You know, the first time I was back here, in 2004, Larry showed me the image that tracks all the internet searches taking place in the world. I wrote about this in my book. I saw the Earth rotating on a flat panel monitor with the different lights for different languages marking all of the traffic on this wondrous network, a network, that didn’t even exist when almost all of us here were born. (laughter) Almost.
But what struck me wasn’t the light on that globe. It was the darkness. Most of Africa, chunks of Asia, even parts of the United States. The disconnected corners of our interconnected world. Where the promise of the 21st century is being eclipsed by peril. You and I must not settle for anything less than an America that replaces that darkness with a new light.
Because the promise and prosperity of a new economy must not be the property of the few.
It must be a force that lifts up our entire country and ultimately lifts up the entire world. (applause) We have the privilege to live in a transformational moment. A moment when an idea can change the world. A moment when technology empowers us to come together as never before, while letting each of us reach for our own individual dreams. A moment when we can finally progress and move beyond the huge challenges that have stood in the way of progress for far too long.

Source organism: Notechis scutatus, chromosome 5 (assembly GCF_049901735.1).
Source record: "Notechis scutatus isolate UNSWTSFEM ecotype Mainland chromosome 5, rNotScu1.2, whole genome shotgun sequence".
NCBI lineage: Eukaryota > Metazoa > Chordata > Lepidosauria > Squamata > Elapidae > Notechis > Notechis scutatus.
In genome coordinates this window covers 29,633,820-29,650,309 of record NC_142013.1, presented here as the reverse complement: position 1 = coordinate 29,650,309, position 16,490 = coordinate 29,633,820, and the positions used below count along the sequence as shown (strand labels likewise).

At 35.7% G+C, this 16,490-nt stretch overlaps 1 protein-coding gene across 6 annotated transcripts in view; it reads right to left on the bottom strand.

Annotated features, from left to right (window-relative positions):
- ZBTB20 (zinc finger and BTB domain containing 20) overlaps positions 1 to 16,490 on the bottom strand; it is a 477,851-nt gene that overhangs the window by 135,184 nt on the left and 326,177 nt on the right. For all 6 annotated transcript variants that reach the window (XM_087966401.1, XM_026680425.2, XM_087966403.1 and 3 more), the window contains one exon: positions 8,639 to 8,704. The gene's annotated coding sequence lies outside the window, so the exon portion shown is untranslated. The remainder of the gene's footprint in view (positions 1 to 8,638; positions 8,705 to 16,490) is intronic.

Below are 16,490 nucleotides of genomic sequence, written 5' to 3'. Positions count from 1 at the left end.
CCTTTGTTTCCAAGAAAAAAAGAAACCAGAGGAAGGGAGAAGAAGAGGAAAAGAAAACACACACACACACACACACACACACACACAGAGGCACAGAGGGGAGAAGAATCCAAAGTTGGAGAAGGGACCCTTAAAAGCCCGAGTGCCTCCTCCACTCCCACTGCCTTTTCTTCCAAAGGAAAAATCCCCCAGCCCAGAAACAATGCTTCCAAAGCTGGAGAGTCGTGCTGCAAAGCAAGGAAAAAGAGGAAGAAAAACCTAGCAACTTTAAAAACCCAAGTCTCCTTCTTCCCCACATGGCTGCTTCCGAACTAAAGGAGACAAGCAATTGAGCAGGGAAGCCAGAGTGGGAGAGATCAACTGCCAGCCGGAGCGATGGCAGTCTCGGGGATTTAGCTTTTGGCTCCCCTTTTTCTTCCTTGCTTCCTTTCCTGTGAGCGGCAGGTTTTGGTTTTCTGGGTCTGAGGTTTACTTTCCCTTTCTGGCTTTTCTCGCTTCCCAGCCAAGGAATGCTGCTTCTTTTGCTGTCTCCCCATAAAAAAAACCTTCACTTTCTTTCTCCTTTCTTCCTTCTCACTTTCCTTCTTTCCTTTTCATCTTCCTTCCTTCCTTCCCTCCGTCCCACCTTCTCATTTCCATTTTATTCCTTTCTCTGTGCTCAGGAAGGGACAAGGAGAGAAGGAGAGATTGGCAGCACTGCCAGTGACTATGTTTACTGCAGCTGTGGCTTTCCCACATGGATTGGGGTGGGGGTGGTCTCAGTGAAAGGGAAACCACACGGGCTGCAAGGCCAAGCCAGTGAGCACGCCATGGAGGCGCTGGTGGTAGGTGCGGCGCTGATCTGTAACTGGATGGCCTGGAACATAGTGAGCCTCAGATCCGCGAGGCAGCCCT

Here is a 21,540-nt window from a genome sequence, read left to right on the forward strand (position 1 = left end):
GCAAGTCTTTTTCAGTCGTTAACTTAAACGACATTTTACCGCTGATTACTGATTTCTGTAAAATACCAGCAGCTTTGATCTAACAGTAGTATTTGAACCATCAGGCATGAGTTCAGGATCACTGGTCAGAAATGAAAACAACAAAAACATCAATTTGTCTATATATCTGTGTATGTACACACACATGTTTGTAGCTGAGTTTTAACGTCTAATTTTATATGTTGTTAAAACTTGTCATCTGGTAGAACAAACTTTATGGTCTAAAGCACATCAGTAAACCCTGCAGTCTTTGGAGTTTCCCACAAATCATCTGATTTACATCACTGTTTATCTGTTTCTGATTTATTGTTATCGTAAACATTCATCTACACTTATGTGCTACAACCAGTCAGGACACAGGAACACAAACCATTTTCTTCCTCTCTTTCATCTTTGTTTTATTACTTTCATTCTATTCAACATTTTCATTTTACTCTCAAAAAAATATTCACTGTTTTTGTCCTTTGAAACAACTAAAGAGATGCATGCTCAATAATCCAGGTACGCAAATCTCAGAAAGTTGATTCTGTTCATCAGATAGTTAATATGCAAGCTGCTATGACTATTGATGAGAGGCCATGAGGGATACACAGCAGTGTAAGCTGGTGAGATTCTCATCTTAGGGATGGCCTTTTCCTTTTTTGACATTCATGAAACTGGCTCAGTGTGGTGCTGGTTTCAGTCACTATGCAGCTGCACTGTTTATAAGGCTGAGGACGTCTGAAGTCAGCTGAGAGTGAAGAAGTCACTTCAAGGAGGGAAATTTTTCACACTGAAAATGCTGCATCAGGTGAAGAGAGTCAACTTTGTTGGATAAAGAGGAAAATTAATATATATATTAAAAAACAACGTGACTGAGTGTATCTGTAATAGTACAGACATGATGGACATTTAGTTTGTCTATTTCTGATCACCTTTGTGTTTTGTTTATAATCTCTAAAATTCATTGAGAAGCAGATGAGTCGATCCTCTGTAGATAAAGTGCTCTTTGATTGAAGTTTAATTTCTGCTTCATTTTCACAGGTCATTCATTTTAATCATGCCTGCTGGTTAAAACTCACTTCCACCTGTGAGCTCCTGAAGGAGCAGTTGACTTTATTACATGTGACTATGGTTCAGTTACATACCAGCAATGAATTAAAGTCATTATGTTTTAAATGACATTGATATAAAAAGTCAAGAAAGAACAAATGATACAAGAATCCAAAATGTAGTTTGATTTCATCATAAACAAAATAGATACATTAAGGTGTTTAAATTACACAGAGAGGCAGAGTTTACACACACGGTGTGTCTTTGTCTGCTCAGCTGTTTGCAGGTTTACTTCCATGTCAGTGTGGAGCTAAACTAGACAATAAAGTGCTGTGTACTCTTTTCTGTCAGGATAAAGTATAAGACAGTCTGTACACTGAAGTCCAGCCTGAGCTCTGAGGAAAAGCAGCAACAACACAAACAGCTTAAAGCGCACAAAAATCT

We can not and we must not look back and regret that we settled for anything less. And that’s why I’m asking you to join me in seizing this moment. I’m asking you to join me in changing the world. Thank you very much everybody. Thank you. (drowning in standing ovations)
Interview : Break the fever of fear
Obama’s speech is followed in the video with an insightful, relaxed and entertaining on stage interview hosted by Google CEO Eric Schmidt. In this interview Obama talks very open-heartedly about why he’s running for president in the first place, and why he’s running now. He’s also asked how he will actually end the war in Iraq, if he presumably takes office. As most will know, Obama opposed the war in Iraq. This speech from 2002 against the war in Iraq is well worth another read.
Obama sums up his foreign policy with the French president Sarkozy’s words, to “be more liked”. Meaning, that if the US is more respected and recognized for it’s diplomatic efforts, it will be easier to build up trust which enables problem-solving and diplomatic solutions and harder to create mistrust against Americans. Obama will “break the fever of fear” which has been exploited by the Bush administration to instill fear and distrust :